How many times do you walk into a room and then ask yourself:
“What was I supposed to be doing here?”
It’s been happening to me for years in the physical world, whether I went somewhere for a specific purpose, or ended up somewhere without any reason for being there at all.
I might sit on the couch with no particular goal, and then absentmindedly pick up the remote and turn on the TV. Or I might be standing around waiting for someone, and passively pull out my phone and check Twitter.
I’ve started noticing it happening on the Internet, too. I’ll open a new tab, not remember why I did it, and end up on Medium. Or I’ll hit a moment where I’m not sure the next step in an article (say, this one) and suddenly I’m in a new tab checking my site stats or app revenue.
I didn’t realize how big an issue this was until I started to focus more on my writing.
Any valuable creative work requires long uninterrupted stretches of focus, what Cal Newport calls “Deep Work,” and if you can’t create them for yourself then it’s hard to produce your best output.
I didn’t entirely buy this until I started testing it. Writing for a few weeks while allowing myself to jump around when I felt like I needed a mental break, I would average about 2,200 words per day.
But when I started seriously implementing the Deep Work principles, my daily average output shot up to closer to 3,900 words per day. I nearly doubled my daily output, despite using the same amount of writing time.
While social media, YouTube, and other fun things are distracting, I realized that the biggest impediment to my output was the shallow work: all the little tasks that creep in that you feel like you need to do right now, but in reality are neither urgent nor especially important. AKA fauxductivity.
If you find yourself checking email, Facebook, Twitter constantly, checking site or sales stats, or any sort of light work that isn’t your most important task, that’s usually a kind of shallow work. And in order to get the big things done, you need to batch together and cut out as much shallow work as possible to not let it constantly interrupt your periods of deep focus.
The first step is to create a timeframe for it. Set a certain period of the day aside where you’re allowed to do the shallow work, and don’t let yourself at it any other time of day.
For me, I only allow myself to do it in the one hour before lunch, usually from 1pm to 2pm. Any other time of day I’m not allowed to check email, stats, etc.
The second step is to create a checklist of what that shallow work consists of. Instead of thinking of those tasks as something you do whenever you’re not sure what to do, you want to treat them like a daily checklist you run through, like your morning routine, and then don’t touch for the rest of the day.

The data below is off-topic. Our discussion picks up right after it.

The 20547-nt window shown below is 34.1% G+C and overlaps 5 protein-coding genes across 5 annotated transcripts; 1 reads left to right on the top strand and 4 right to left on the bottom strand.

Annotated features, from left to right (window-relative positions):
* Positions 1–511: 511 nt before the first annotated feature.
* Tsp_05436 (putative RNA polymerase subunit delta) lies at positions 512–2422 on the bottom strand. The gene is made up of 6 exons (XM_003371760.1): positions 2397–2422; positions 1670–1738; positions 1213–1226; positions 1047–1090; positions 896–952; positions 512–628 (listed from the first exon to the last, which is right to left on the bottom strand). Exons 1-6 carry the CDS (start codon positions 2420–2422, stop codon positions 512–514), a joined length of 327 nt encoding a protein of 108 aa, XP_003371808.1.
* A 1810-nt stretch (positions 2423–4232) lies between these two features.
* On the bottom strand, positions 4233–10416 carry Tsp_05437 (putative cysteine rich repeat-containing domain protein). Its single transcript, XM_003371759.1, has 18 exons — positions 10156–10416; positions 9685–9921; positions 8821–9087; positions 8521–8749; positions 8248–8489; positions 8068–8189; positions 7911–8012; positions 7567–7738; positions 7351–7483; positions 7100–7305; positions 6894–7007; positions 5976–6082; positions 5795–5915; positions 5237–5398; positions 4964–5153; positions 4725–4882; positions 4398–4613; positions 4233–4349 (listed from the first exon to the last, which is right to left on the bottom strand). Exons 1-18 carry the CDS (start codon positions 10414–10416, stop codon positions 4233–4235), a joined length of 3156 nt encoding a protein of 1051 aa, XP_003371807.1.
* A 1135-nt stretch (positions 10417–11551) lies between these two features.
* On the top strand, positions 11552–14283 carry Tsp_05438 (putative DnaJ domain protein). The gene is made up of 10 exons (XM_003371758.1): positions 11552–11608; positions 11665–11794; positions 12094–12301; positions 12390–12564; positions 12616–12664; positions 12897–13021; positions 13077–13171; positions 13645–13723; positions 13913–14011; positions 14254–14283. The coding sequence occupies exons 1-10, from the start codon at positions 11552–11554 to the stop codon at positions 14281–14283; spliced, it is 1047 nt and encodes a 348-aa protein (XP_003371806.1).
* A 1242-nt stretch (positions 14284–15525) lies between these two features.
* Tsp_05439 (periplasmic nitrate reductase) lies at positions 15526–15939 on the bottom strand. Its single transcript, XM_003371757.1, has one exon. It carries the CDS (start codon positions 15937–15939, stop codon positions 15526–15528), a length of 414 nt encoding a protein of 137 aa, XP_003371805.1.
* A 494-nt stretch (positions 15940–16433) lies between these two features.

It’s like having a cheat day for your diet. Resisting cake is hard when you think you can’t have it for the rest of your life, but it’s easy when you know you can have all you want on Saturday.
So for you, if you want to free up more time to focus on your most important creative task, try creating a checklist and then relegating all of those tasks to only be done during one or two periods of your day (or more, if you absolutely need to).
The benefit to treating it like a checklist is that once you’ve gone through it, you’re done. You don’t need to set aside the full hour for shallow work, because maybe you didn’t get many emails that day and you can get it all done in 10 minutes. Or maybe some days you don’t need the second period at all.
And by giving yourself an upper limit on how long you can spend on it, you take advantage of Parkinson’s Law and get it done faster than you otherwise would.
Making it is simple enough. First, identify what your deep work consists of. These are the few tasks that have the biggest impact on your most important output. For me, those are writing, reading, and synthesis. For you it might be coding, designing, making sales calls, writing ad copy, strategic planning, carving wood, you should know what it is.
Then, identify everything you need to do on a semi-regular basis that isn’t that. Be sure to only include items that you truly need to do, not just enjoy doing. Everything on the fauxductivity list falls into this category, as would any other managerial, organizational, and other small tasks that are necessary evils for your work.
Then, set one or two periods of your day exclusively for working through this checklist. Keep the checklist in an Evernote note or where you’ll have easy access to it, and when you start your shallow work periods, focus exclusively on burning through your checklist.
This way you’re not letting these small tasks creep in throughout the day, and when you’re doing them, you’re completely focused on getting them done. No more wasting time on them, and no more losing your focus to them.
As you keep working, you’ll notice things that you need to add to your list, other small tasks you forgot you need to do. Just tack them on to the end, and work through them with the rest of your checklist when the time comes.
Once you do this, you’ll find it significantly easier to stay focused on the big tasks at hand, without worrying about all the little things.